Kelly Dittmar, assistant professor of political science at Rutgers and scholar at the Center for American Women and Politics, said that although Romanov is in a tough race, just having her running could be helpful for other Democrats competing in Nevada and beyond.
Her being in the race helps shine a spotlight on the fact that the Republicans’ candidate is a brothel owner.
“We saw this play out with Roy Moore in Alabama,” she said. “Democrats can use it to their advantage in other races and say, ‘Look at the type of people they’re willing to choose’ — even though Democrats have chosen some questionable characters at times too.”
Several Republicans in high-profile races in Nevada have refused to endorse Hof, including Heller and Adam Laxalt, who is running against Democrat Steve Sisolak for governor.
Hof doesn’t care, though, and announced on Twitter he was going to have trucks with billboards reading: “The Winning Team. Laxalt. Hof. Heller.”
Hof does have the backing of the Nye County Republican Central Committee — which hosted his watch party when he won the primary.
Romanov said she knew how difficult the race would be.
At the meet-the-candidate event on a hot, Friday evening in Pahrump in early August, she was met by Nye County Democratic Chairwoman Carol Little, who was also a novice to politics and got involved after the Women’s March last year.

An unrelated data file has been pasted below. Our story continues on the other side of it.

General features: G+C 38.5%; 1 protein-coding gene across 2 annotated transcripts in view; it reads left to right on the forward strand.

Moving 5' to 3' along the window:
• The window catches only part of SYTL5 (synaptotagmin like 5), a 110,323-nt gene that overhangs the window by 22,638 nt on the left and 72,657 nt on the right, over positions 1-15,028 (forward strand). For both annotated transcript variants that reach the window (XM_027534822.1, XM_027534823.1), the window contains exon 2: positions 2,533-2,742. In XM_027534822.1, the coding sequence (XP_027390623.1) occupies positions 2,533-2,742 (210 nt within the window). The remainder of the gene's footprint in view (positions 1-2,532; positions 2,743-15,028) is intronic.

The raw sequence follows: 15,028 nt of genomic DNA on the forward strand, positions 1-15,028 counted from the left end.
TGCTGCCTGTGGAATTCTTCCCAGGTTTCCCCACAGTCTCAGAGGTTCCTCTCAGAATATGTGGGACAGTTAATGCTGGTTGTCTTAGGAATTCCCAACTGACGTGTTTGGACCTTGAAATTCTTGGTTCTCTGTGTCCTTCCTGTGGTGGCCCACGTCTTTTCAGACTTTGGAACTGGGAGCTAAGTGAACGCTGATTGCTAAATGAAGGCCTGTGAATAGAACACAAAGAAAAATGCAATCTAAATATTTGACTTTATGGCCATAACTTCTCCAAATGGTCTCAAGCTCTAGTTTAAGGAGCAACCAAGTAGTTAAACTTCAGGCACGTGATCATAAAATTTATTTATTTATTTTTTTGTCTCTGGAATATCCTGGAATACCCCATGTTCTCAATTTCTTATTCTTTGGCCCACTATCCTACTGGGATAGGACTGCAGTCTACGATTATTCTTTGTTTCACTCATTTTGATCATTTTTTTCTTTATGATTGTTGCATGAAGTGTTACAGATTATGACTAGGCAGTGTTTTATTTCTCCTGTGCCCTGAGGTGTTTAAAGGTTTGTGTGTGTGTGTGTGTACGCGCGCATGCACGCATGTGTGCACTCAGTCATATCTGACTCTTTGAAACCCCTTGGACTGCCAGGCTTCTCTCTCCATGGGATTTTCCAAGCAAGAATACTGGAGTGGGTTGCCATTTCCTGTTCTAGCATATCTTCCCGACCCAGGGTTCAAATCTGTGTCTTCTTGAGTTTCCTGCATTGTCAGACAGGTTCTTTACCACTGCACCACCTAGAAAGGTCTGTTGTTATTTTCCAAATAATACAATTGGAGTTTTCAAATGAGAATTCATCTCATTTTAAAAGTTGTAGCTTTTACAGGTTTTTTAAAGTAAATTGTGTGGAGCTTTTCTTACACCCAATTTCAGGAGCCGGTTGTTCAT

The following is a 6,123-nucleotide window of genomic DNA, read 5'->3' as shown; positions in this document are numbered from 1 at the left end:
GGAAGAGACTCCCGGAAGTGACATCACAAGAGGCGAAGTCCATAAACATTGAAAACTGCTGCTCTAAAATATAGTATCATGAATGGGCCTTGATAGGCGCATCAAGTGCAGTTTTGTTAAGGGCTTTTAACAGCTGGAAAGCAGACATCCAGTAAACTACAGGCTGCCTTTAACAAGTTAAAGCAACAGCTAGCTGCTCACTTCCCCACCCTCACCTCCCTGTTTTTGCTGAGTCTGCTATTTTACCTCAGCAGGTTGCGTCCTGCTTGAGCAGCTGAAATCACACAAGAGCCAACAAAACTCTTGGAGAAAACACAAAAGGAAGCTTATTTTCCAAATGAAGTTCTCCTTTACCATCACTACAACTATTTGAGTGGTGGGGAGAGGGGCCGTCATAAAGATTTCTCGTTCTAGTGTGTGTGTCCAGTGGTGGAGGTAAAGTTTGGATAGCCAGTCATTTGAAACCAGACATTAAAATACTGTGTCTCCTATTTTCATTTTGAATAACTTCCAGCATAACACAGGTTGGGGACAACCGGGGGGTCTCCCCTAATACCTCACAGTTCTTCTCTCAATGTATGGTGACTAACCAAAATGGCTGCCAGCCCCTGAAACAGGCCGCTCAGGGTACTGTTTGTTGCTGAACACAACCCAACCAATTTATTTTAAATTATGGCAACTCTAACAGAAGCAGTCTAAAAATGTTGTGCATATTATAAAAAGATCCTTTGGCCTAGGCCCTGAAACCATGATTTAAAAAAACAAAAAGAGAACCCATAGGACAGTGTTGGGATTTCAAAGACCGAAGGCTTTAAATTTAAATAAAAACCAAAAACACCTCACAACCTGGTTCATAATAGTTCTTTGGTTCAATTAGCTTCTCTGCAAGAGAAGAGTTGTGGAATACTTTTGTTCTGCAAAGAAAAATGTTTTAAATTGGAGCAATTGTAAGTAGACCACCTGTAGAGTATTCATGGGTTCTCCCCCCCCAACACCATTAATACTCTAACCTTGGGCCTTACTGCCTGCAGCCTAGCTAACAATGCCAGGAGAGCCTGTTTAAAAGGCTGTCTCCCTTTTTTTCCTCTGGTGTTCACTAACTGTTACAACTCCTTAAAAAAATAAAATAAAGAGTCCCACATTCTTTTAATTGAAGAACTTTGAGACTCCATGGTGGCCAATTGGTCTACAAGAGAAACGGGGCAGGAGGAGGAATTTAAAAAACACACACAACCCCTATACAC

Two pizzas arrived. Little and Romanov filled out a calendar for events she needed to attend. But after more than an hour, only one person had shown up to meet Romanov — a retired mine worker.
Romanov stood up and looked around.
“We should get out there and knock on some doors,” she said.
With temperatures still above 100 degrees, Romanov and Little got into a car and drove to some mobile homes. The sun was setting over the mountains as William Seddon answered the door. Romanov introduced herself and said she was running against Dennis Hof.
“You’re the Democrat?” Seddon asked.
She said she was.
“You’ve got my vote then.”
Buoyed by that success, she found a woman standing next to the porch of her mobile home. Romanov introduced herself. Little asked whether she was registered to vote. She said she wasn’t and had no interest in it.
It had grown dark, and Little said they probably should call it a night. The two women hugged and Romanov smiled.
“It’s a start,” she said.